“Our hospital, which is the biggest in the state by a lot, has had, obviously, a pretty intense focus on preparedness for high-consequence infections and pandemics,” he said. UNMC already had an aggressive stockpile program for N95 masks and other PPE in early 2020. But “even before the pandemic really started affecting Nebraska, we kind of looked at what was going on and said, you know, we’re all going to run out of PPE unless we do something.” A team came up with a way to reuse N95s by clipping them to clotheslines in a room with UV lightbulbs and UV-reflective walls and irradiating them for a few hours. They shared the technique with other hospitals around the state, helping them preserve their own supplies. At least at UNMC, “we never ran out of N95s.”
Elsewhere, the state was aggregating data from local health departments to identify shortages and using the National Guard as logistics support to get supplies around Nebraska — not at all a seamless process but one that, according to Jason Jackson, head of the Department of Administrative Services, benefited from not relying on the federal government. “I do think other states fell into that trap. … I don’t know what informed that confidence that the federal government was going to be able to come in and meet that need,” Jackson said. “But that never governed our response.” There’s no good data on this, but such efforts likely saved health care workers’ lives at a time when thousands were dying across the country, in part due to lack of adequate protective equipment.
UNMC was also instrumental in infection prevention and control for vulnerable corners of the state — and here again, Nebraska had a head start. The university and its associated health network, Nebraska Medicine, already had a team working on helping nursing homes improve infection control around the state before Covid hit, a job that took on new urgency in the early months of the pandemic, when some 40 percent of Covid fatalities were among nursing home residents and staff. They worked as well with other vulnerable facilities, including meat-processing plants (Nebraska is one of the top meatpacking states in the country, with nearly 27,000 workers) and prisons (it also has some of the country’s most overcrowded prisons, with more than 5,000 inmates). By June 2020, Muhammad Salman Ashraf, head of the Nebraska Infection Control Assessment and Promotion Program, had assessed that less than 1 percent of Nebraska’s nursing-home population had died from Covid, versus 10 percent in some other states (Andrew Cuomo’s government was famously accused of covering up New York’s staggering nursing-home death toll of more than 15,000 people). Lawler says this was a major contributor keeping Nebraska’s overall death toll down.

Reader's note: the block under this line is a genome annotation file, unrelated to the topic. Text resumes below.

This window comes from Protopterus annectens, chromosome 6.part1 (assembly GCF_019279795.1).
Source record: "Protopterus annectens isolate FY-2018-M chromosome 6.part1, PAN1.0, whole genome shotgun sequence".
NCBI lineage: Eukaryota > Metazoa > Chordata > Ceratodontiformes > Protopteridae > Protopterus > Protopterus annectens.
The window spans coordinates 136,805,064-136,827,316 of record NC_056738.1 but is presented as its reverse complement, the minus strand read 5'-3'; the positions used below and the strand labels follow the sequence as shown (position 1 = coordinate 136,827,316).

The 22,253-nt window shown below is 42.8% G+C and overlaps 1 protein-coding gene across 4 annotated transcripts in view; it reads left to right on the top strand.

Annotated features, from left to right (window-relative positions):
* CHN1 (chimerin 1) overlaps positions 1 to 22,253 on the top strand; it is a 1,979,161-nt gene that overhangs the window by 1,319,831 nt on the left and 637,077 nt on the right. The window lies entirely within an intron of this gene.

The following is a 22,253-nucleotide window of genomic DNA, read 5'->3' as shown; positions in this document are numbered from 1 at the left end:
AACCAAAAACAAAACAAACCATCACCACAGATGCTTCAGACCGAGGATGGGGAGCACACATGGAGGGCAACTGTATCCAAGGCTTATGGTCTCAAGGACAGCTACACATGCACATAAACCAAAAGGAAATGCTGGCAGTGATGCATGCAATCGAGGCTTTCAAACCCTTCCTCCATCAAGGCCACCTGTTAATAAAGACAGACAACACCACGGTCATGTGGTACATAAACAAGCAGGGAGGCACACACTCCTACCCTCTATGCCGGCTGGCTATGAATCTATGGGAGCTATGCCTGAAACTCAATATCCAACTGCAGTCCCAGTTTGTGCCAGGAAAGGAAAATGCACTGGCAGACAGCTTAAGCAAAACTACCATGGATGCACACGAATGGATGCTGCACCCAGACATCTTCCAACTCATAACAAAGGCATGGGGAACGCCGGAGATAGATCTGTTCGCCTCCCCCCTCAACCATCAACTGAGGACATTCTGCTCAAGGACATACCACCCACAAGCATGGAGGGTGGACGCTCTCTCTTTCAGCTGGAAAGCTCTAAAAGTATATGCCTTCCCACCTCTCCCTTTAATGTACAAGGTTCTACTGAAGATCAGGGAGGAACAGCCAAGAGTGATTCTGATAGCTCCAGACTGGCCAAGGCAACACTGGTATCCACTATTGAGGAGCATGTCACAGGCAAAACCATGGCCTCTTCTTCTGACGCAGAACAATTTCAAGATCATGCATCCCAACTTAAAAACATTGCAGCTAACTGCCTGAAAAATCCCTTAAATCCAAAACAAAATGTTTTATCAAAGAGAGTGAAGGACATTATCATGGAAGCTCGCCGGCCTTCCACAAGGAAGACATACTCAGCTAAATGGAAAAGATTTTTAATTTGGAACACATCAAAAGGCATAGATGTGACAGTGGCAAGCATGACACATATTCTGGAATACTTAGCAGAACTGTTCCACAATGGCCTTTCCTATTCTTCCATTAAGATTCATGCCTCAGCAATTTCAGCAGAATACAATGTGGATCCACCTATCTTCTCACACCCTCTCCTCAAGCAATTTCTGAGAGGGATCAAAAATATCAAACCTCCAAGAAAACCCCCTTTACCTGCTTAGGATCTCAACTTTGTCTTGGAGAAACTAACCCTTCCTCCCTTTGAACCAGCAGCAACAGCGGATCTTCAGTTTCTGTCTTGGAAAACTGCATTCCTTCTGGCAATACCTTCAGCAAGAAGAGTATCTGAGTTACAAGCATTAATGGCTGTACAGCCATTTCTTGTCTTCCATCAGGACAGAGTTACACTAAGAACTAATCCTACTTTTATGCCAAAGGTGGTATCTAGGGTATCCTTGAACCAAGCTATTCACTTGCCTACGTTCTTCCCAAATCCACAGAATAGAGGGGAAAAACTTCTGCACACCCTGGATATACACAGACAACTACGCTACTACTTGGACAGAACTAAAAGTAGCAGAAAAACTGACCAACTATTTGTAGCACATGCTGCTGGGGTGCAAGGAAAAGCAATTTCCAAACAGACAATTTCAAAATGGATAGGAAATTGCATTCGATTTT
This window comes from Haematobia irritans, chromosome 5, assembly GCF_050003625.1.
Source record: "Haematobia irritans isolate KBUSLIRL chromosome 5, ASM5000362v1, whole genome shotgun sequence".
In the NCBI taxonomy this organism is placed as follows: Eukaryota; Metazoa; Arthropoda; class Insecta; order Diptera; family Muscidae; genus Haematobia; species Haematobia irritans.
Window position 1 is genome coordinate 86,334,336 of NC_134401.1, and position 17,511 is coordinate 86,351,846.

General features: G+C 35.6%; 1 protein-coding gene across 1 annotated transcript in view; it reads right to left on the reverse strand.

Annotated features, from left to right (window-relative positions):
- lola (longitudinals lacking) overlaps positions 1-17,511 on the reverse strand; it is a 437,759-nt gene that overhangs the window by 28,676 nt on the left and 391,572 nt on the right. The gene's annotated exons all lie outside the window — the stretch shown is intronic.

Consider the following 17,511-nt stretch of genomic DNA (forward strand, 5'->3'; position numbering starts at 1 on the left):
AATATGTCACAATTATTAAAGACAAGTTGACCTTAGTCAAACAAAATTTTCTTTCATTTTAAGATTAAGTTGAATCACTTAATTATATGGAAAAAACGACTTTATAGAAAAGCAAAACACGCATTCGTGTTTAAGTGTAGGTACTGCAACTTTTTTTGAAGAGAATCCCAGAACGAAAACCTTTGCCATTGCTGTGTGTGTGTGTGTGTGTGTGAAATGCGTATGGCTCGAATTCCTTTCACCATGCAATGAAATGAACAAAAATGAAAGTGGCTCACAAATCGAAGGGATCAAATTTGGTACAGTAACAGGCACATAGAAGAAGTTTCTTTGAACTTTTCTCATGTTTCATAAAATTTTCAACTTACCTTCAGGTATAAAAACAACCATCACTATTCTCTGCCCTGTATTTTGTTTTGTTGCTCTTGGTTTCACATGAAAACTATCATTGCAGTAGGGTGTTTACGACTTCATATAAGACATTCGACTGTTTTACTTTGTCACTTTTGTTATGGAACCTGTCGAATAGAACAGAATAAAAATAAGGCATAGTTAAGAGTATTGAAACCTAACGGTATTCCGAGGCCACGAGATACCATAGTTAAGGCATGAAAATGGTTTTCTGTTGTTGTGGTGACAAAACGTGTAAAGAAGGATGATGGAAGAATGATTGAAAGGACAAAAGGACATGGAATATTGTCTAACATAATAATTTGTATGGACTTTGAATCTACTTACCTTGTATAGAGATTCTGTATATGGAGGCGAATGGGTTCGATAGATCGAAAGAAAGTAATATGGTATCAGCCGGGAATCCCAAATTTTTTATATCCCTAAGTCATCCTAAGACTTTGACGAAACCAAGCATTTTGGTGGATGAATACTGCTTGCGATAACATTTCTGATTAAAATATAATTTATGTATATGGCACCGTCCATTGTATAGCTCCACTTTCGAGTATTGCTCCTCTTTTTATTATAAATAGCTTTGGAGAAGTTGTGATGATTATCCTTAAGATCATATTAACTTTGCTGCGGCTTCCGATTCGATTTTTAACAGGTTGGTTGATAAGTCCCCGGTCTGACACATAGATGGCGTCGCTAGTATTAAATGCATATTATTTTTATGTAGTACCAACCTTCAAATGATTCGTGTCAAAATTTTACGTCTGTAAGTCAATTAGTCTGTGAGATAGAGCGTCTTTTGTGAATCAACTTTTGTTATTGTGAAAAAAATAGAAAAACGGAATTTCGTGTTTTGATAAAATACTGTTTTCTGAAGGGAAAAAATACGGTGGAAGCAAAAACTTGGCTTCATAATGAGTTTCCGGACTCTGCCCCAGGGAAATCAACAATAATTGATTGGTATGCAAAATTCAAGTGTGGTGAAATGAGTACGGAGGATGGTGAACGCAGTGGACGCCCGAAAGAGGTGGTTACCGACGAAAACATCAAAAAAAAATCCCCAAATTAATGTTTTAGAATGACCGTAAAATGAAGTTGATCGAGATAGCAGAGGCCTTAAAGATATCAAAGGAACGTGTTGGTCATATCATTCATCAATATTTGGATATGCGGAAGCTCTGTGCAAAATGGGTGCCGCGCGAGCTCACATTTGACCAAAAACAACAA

He doesn’t give high marks to the state’s Covid response overall, however.
“We did very well for the first few months of the pandemic,” he says, when many other states were caught by surprise. Ricketts moved quickly to limit gathering sizes and certain in-person businesses — gentlemen’s clubs, tattoo parlors and the like — without forcing the whole state to shut down, though he did ask people to voluntarily stay home for 21 days to help the state protect and expand hospital capacity. Lawler thinks avoiding reflexive lockdowns and instead using tailored health measures was the right way to go, but that the state got too laissez-faire too quickly, and was too eager to move on once the vaccine was available. He referenced the March 2020 article “The Hammer and the Dance,” which argued for a limited period of strict containment measures (the “hammer” of severe limits on social activity), followed by a longer-term, more flexible strategy of adjustable measures to keep the virus in check (the “dance” of continued testing and tracing, isolating infections, social distancing and masking, with the option to enforce stricter measures in case of worsening outbreaks).
“That was kind of the approach that we were advocating,” Lawler said. “The problem is, I think we never followed through on that, in terms of continuing to modulate our response based on disease activity. … We didn’t do the dance part. We just kind of took our dance card and went home.”
When I asked Ricketts if he saw a tradeoff between growth and health, he said he took a “holistic” approach to the pandemic, that public-health people are only looking at one part of the picture and that while he values their input, he’s got to weigh more factors than they do. “We focused on slowing the spread of the virus and letting people live as normal a life as possible,” he said, which to him meant, among other things, no statewide mandates.
“I think other states tried to be very heavy-handed and order people to do things, and I think that breeds resistance” — especially when governors wouldn’t even follow their own rules (see: California governor Gavin Newsom’s “French Laundry moment”). While some national news outlets swooned over Andrew Cuomo’s daily press conferences, which Variety called “the hottest property in daytime TV,” Ricketts’ own low-key, wonkish daily updates rarely even made C-SPAN.